Little busier last night at the Inn but we got it together despite the variables we had to deal with. One group of bikers arrived unexpectedly, expected next week. But as there were three it was just ok and accommodation was resolved but then the mention of another on the way….That was sorted as well although hearing that the fourth guy on a Kawasaki was trying to get here as fast as possible you were willing him to be safe, serving him at 10.30pm alive would have been no problem rather than any rush causing an accident. All was well. Very occasionally I mention a grumpy customer but we broke her down after three visits and she left with a broad smile and many thanks!!. Star of the evening for me were a German couple who had an accident 3 miles north of Ullapool, ended up with no injuries but fairly badly damaged car. They told me this story after they had eaten langoustines and haddock and drank a couple of bottles of wine. They said coming to the Inn had been the perfect antidote to their day as they were so relaxed and the atmosphere food and welcome were “beautiful”. Met them this morning and after calling off Dougal’s welcome, helping them get diesel they reiterated what they had said last night. Coming from Essen they kept saying what a beautiful place this was and this them having a very unpleasant road experience. Hopefully the memories of the “beautiful evening” will be stronger than their accident. She was already saying that it was a piece of metal that can be sorted. Always reinforces the thought that the service industry is so undervalued and looked down on. I see it as one of the best vocations out there as you have the ability to “make people’s day”. Making an honest contribution to people’s well being, there is little more you can ask for in life because it always comes back to you…”the circle of life”

Mark Newton on his www.aroundbritainchallenge.org.uk/ has been stuck in Applecross since the 25th of June. He was coming up the Bealach and at the second hairpin his motor burnt out on his mobility scooter as he was towing his mini caravan with his two cats. Seems the spread of 30amps each to his trailer and his scooter ended up being 60amps to his scooter.

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Result burnt motor.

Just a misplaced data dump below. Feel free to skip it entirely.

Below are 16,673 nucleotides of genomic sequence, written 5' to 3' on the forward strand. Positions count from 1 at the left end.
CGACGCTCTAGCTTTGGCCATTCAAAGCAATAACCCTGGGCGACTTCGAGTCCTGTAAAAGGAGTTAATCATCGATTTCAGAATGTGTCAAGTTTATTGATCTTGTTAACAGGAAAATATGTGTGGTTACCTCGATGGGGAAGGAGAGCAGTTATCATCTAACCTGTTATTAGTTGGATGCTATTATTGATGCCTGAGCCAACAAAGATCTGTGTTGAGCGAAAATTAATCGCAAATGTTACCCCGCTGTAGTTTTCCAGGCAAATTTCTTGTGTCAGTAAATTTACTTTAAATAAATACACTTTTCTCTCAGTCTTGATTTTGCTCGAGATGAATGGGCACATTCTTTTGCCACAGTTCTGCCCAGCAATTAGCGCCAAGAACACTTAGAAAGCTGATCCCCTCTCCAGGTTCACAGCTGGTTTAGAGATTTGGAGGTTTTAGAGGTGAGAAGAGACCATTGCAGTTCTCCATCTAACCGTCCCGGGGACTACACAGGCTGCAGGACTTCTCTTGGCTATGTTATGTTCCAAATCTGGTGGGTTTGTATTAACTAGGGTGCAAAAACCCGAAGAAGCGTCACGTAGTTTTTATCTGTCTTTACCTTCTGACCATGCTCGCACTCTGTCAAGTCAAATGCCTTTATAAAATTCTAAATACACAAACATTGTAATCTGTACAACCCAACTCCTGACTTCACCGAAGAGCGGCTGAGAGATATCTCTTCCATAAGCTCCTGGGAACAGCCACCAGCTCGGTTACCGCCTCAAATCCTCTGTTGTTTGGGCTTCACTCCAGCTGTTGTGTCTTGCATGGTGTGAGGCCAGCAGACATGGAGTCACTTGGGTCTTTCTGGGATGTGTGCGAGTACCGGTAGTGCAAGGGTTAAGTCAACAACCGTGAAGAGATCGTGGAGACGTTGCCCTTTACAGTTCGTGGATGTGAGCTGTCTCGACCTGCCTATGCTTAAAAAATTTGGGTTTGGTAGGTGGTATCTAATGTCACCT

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Kishorn Mechanicals called into action and yesterday the scooter was back in place only for Mark to find that his battery has cells down and he is still in limbo. He is using Skype, following instructions, diagnosing the problem. Our Community Broadband being a very helpful tool for Mark.

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He is well behind schedule time wise although he is enjoying the food and atmosphere of the Inn. Taking him out on the Varuna next week. It is a busy week as Robert is out as well with a couple of butcher friends. Forecast remains very good after tomorrow.

Very conscious of energy use these days and burning fallen timber is one way of contributing in a small way to lessening the carbon footprint of the Schoolhouse.

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Already got an air to air heat pump which is working well and by the end of the summer plan to have thermal panels on the roof. Most of the older houses on the peninsula are hard to heat an insulate and innovative ideas are being sought to overcome these problems. The Community Company has been involved right at the start in trying to make Applecross a little more carbon neutral by looking at setting up the hydro scheme, using the excess power generated locally, trying to set up a sustainable wood fuel chain, this has been very hard to implement, while at the same time providing information through the Applecross Energy Efficiency programme to reduce bills and hence reduce carbon impact. www.facebook.com/ApplecrossEnergyEfficiency The next event is at the Clachan where a talk about Moving Forward from Ash Die Back will be given by Dr Sophie Williams from The Royal Botanic Gardens. This takes place on July 18th at 7.30pm.

Since getting my bees from Audrey last year focusing on the Applecross environment is in danger of becoming a bit of an obsession like ice cream. There is something happening everywhere you look , there always was but now I am looking. Noticing a big year for thistles and, before well so what, they are a nuisance, but now I know they are an important source of food for the bees.

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Done it myself but not good to see many of the ones close to the Beechwood pass broken by passing walkers.